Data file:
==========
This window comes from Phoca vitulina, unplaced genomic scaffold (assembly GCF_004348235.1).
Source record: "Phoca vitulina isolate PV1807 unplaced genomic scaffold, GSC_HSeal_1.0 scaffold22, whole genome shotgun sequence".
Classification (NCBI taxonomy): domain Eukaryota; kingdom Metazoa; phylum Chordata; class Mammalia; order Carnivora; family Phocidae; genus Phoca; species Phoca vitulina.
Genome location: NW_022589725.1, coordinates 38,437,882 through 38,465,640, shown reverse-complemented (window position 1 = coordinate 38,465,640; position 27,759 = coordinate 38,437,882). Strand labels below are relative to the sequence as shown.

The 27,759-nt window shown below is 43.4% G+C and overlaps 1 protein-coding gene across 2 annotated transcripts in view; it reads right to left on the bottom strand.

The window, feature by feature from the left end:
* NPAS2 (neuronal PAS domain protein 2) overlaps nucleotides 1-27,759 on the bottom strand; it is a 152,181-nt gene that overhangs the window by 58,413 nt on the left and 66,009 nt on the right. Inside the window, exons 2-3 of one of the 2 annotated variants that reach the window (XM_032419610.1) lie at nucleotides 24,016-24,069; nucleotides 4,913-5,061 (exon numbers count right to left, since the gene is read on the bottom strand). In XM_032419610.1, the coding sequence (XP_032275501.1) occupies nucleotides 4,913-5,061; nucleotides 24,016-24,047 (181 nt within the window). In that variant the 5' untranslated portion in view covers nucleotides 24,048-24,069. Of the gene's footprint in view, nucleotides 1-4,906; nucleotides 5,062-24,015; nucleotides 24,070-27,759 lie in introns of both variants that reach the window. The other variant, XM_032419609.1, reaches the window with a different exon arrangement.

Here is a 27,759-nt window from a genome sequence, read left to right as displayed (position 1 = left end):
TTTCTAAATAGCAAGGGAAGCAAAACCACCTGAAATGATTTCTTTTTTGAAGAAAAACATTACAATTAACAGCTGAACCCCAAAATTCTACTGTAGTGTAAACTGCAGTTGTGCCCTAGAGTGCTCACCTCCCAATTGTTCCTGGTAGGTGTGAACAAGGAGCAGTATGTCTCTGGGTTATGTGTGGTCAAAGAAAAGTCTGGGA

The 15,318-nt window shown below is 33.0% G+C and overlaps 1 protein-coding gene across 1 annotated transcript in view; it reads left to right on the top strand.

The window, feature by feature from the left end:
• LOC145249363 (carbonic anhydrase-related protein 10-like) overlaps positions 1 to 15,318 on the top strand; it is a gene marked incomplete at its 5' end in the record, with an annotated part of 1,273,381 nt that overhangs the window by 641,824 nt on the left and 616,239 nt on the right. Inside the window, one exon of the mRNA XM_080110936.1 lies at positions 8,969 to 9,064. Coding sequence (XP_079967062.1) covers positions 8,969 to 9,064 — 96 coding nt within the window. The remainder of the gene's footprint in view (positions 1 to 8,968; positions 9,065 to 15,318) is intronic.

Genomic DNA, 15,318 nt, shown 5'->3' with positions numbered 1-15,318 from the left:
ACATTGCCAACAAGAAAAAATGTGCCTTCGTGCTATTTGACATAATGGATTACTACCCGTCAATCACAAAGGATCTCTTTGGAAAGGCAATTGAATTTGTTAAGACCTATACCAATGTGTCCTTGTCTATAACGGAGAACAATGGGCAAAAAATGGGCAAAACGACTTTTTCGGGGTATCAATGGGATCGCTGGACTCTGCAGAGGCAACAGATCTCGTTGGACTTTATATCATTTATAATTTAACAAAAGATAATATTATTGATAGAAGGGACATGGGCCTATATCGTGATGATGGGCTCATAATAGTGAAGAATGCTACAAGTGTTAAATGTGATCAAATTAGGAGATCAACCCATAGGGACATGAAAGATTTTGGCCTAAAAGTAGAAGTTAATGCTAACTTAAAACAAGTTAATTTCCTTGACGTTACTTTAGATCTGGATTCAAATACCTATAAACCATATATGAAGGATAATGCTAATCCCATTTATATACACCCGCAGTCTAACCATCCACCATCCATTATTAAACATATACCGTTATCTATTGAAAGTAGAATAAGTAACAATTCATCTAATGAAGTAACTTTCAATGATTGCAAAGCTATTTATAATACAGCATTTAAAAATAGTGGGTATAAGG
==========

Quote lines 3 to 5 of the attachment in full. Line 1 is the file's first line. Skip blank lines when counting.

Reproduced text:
Classification (NCBI taxonomy): domain Eukaryota; kingdom Metazoa; phylum Chordata; class Mammalia; order Carnivora; family Phocidae; genus Phoca; species Phoca vitulina.
Genome location: NW_022589725.1, coordinates 38,437,882 through 38,465,640, shown reverse-complemented (window position 1 = coordinate 38,465,640; position 27,759 = coordinate 38,437,882). Strand labels below are relative to the sequence as shown.

The 27,759-nt window shown below is 43.4% G+C and overlaps 1 protein-coding gene across 2 annotated transcripts in view; it reads right to left on the bottom strand.